I'll be interested to see how the other books expand my design thinking, but this book was pretty obvious to me.

One chapter of the book focuses on the notion that light equates to safety, and therefore, the more light you have at night, the safer it is. However, through Bogard's research, he discovers that this is a false claim and that more light can actually be less safe. Instead, intentional lighting can increase safety.

Most municipals and homeowners don't put much thought behind the lights they add outside, but with the notion that more is better, they add the lights randomly, and more often than not, they add very bright and glaring lights. The lights then add a great contrast between the pools of light and the pools of darkness. With the light glaring in your eyes, it makes it harder to see what's lurking in the shadows beyond your small beacon of hope. Additionally, a lot of lighting that stays on all night while people are sleeping often makes it easier for burglars to enter because they can see what they are doing clearly (motion-activated lighting is recommended instead).

While all games use lighting in some capacity to highlight different areas of the levels and to help guide the player, this book made me especially consider horror games.

Using streetlights in intervals with the pool of light and perceived safety, contrasted with the encroaching darkness can add a lot of tension to even just a basic, straight path level. I know I've seen this used in countless games, playing with people's psychology and fear of the dark.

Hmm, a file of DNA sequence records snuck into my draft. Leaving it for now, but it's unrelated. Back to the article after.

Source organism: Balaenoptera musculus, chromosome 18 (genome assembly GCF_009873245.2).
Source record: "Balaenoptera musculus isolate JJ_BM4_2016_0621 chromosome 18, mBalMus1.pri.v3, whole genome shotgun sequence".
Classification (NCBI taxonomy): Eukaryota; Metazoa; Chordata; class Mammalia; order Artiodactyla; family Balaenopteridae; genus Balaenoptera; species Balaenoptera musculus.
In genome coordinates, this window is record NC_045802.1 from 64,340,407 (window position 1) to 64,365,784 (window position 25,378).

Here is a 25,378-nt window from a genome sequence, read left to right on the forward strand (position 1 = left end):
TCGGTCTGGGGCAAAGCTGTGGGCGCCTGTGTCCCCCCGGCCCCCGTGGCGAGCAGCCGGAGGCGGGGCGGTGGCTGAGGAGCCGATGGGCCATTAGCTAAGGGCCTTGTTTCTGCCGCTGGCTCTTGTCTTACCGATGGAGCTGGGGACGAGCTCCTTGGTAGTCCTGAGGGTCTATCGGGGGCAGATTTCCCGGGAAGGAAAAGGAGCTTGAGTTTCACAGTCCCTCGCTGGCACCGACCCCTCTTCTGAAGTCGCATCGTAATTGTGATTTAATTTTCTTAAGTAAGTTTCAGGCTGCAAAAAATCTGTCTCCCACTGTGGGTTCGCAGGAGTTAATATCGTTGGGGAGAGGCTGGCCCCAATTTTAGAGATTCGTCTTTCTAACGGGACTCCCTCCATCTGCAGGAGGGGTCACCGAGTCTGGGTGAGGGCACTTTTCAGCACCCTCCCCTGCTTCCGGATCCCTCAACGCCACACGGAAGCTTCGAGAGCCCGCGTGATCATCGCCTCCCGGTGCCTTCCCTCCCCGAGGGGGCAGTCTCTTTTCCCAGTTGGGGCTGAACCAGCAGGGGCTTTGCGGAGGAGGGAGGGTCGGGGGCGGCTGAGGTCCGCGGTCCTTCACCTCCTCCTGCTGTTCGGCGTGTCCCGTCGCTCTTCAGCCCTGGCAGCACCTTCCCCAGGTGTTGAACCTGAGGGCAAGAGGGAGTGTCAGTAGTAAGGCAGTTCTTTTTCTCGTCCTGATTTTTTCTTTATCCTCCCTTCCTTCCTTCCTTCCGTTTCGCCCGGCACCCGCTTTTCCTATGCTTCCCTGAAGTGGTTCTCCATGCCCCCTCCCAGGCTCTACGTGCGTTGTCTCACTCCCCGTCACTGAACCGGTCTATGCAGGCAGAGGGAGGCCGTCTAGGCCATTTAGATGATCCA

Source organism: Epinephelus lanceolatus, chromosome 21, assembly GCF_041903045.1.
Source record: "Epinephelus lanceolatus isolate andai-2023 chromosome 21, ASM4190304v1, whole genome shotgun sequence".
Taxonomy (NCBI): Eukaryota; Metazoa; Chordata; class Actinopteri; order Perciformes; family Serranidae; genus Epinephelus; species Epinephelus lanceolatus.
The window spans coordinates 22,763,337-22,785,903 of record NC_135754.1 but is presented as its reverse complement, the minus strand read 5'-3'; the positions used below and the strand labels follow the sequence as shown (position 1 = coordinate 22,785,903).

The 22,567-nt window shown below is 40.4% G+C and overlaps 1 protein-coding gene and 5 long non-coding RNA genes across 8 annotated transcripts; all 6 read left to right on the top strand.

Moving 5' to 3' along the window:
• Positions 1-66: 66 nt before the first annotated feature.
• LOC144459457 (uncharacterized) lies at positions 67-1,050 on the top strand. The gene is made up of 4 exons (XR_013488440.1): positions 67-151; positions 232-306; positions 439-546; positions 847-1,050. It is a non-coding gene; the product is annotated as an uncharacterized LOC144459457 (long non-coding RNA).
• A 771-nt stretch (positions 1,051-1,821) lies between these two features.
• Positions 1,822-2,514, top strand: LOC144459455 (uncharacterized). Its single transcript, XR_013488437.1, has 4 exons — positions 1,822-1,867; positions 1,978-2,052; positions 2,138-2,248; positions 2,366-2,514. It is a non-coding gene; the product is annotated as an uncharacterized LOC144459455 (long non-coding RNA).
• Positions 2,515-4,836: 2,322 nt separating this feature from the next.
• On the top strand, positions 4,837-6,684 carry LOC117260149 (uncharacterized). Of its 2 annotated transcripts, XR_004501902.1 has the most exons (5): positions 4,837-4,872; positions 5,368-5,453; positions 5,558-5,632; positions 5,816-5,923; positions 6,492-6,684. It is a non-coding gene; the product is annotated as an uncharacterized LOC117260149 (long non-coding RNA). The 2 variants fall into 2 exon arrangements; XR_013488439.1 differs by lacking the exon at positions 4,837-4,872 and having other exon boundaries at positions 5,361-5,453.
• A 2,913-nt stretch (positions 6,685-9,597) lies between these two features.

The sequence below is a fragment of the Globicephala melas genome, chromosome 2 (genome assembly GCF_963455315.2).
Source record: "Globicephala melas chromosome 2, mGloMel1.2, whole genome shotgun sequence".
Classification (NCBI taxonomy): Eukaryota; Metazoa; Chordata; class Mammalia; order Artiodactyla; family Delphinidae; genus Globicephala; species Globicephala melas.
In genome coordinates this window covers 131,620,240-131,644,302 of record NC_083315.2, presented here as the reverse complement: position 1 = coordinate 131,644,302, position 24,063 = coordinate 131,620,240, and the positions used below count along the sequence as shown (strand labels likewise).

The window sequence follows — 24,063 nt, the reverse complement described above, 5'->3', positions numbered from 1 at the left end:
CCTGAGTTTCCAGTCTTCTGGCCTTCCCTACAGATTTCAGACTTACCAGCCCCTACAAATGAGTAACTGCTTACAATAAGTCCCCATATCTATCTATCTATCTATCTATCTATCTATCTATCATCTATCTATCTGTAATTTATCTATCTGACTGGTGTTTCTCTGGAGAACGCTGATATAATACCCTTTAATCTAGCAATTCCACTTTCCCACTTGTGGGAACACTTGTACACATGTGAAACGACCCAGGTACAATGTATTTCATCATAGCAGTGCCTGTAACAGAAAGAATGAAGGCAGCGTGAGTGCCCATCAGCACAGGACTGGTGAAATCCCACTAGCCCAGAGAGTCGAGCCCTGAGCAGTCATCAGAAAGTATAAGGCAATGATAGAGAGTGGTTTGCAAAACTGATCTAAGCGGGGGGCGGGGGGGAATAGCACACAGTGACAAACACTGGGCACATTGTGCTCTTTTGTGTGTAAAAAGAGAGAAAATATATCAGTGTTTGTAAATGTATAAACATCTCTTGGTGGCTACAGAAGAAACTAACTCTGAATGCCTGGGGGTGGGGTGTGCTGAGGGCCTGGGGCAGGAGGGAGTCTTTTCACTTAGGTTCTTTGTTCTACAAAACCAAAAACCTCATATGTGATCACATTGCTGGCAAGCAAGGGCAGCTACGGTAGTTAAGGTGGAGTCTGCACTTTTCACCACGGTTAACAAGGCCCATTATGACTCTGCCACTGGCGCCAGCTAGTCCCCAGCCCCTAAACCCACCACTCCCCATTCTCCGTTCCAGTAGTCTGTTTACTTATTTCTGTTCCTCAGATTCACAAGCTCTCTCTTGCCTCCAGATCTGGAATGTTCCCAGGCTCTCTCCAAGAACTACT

Something that I highly appreciated in a game I recently played was the use of motion-activated lighting. During one part of The Quarry by Supermassive Games, **spoilers incoming** you and another character make your way to a scrapyard in hopes of finding a missing car part to escape summer camp from hell. As you make your way through the maze-like paths, huge overhead lights flash on when you enter their motion detection range and slowly flash off. I knew at this moment, you were going to soon encounter a werewolf (the game's main enemy) here.

Personally, I think some of the best storytelling is predictable because you can clearly see the lead-up and how things got to that instead of a random event coming out of left field. This is why, when your characters finally find the correct car with the needed piece intact on a magnetic lift and you see the motion-activated lights start flashing on following the path that you just took, the werewolf encounter in this section was especially terrifying for me. It was the buildup and the warning that these lights provided, where you knew what was going to happen and it did, with nothing you could do to stop it. It wasn't the first encounter with the werewolves. It wasn't the first time you actually saw the werewolves. And it wasn't the hardest or longest fight or even the last for anything. But it was definitely the most memorable part of the game for me all because of an interesting lighting choice and a predictability to the level.

The full level can be seen in this youtube video:

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Claire Yeash

Game Producer